Sanghyun Hong, assistant professor of computer science at Oregon State University, has been selected as one of six cybersecurity researchers in the U.S. to participate in the 2023 Google Research Scholar Program. Hong will receive up to $60,000 to support his project, “Evaluating and Mitigating Security and Privacy Risks of Publishing Resource-Efficient Models to Edge Devices.”
Hong aims to identify and examine the security and privacy risks of publishing on-device versions of commercial-scale models to edge devices, such as the Google Pixel smartphone. An enhanced understanding of security threats specific to on-device machine learning will help Hong determine how to design effective defense systems.
“Cybersecurity requires out-of-the-box thinking and encourages a security mindset,” Hong said. “In what ways could a hacker compromise a system, and what can I do to prevent that?”
Previously, Hong showed that cyber adversaries could potentially access models deployed to edge devices that they could not access in the cloud. Such vulnerabilities are especially important to consider in light of growing demand for design and implementation of hardware accelerators for on-device models.
“We plan to do a holistic assessment of new vulnerabilities this trend brings, characterize factors attributed to them, and design defenses for the safe, efficient deployment of models on edge,” Hong said.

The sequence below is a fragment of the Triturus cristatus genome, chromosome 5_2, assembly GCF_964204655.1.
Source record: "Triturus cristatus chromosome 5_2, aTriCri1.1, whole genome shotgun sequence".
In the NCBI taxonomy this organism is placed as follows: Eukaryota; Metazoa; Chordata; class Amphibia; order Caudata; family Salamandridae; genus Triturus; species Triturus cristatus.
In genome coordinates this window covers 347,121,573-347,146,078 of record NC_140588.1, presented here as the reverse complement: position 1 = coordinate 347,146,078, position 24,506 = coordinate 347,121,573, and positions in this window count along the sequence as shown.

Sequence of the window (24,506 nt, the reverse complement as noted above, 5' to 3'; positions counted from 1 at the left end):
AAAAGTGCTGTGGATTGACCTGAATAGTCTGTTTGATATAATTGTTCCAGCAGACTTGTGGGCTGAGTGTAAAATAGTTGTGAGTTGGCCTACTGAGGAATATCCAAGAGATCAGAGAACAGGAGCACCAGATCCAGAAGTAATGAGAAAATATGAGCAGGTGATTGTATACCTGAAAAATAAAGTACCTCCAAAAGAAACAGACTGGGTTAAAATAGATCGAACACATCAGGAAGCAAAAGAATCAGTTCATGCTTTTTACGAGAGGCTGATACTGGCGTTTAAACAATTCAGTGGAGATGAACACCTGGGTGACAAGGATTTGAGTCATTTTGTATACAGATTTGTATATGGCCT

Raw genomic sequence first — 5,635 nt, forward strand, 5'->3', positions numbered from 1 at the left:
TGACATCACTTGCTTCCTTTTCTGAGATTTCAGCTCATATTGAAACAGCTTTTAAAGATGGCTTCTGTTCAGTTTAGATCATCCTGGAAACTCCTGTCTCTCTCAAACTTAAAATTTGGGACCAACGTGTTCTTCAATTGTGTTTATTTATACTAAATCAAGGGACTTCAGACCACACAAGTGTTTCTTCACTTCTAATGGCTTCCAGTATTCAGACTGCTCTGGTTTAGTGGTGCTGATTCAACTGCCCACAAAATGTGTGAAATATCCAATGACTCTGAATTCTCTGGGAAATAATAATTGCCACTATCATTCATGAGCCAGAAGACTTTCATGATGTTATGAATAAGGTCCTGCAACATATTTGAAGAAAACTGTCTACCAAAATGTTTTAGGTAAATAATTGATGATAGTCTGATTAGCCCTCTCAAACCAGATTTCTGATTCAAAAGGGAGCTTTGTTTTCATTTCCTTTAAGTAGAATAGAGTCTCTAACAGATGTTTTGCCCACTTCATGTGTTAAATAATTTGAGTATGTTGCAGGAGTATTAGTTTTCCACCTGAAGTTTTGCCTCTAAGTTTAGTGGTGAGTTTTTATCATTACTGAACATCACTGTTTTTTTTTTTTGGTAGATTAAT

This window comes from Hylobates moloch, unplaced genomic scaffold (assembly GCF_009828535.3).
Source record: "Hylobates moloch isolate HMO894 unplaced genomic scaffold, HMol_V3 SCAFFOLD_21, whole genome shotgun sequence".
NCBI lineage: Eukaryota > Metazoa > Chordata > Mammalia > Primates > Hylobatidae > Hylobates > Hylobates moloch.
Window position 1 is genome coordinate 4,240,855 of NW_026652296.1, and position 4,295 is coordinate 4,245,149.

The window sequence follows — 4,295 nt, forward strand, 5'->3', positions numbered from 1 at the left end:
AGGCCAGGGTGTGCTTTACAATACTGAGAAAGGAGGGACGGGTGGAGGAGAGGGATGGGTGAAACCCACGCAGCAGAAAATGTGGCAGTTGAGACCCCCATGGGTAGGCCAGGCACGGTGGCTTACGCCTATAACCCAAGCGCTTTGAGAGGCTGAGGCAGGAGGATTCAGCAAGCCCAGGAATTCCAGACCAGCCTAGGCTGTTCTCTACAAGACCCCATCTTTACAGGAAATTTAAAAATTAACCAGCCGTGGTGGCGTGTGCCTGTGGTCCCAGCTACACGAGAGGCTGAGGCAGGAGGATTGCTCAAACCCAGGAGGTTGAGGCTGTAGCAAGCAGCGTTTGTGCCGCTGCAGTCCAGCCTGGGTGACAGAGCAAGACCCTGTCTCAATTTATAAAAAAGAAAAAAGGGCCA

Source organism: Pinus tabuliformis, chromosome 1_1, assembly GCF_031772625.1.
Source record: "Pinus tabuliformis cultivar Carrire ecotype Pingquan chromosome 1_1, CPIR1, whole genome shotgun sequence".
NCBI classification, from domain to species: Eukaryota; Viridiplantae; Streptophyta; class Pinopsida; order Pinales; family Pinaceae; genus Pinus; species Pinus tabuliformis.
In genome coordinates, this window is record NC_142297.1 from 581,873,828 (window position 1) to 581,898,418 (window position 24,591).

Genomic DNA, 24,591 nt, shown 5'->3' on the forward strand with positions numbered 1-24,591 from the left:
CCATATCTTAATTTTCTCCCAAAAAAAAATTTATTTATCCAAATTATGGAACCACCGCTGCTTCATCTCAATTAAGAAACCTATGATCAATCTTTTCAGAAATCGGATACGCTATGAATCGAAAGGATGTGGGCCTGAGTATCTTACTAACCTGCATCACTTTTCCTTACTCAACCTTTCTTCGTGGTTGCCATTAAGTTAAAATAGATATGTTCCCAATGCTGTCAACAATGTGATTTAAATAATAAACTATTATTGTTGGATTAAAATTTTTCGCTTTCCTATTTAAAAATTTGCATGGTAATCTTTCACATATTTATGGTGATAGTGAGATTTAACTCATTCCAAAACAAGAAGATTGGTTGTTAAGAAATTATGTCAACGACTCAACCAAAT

Since his time as a doctoral student, Hong’s research has also been motivated by the question of how fully we grasp when and why machine learning-based systems, such as ChatGPT, operate differently from our expectations. He also seeks to explore solutions to mitigate this phenomenon.
In addition to advancing the understanding of security and privacy risks associated with efficient deep learning, Hong’s research could have innovative scientific, social, and business impacts. Hong foresees his work spurring greater interest in safer on-device models.
“My research will contribute to publishing models that do not increase security and privacy threats,” Hong said. “I am happy to open-source the framework to research communities to foster more work on improving our cybersecurity.”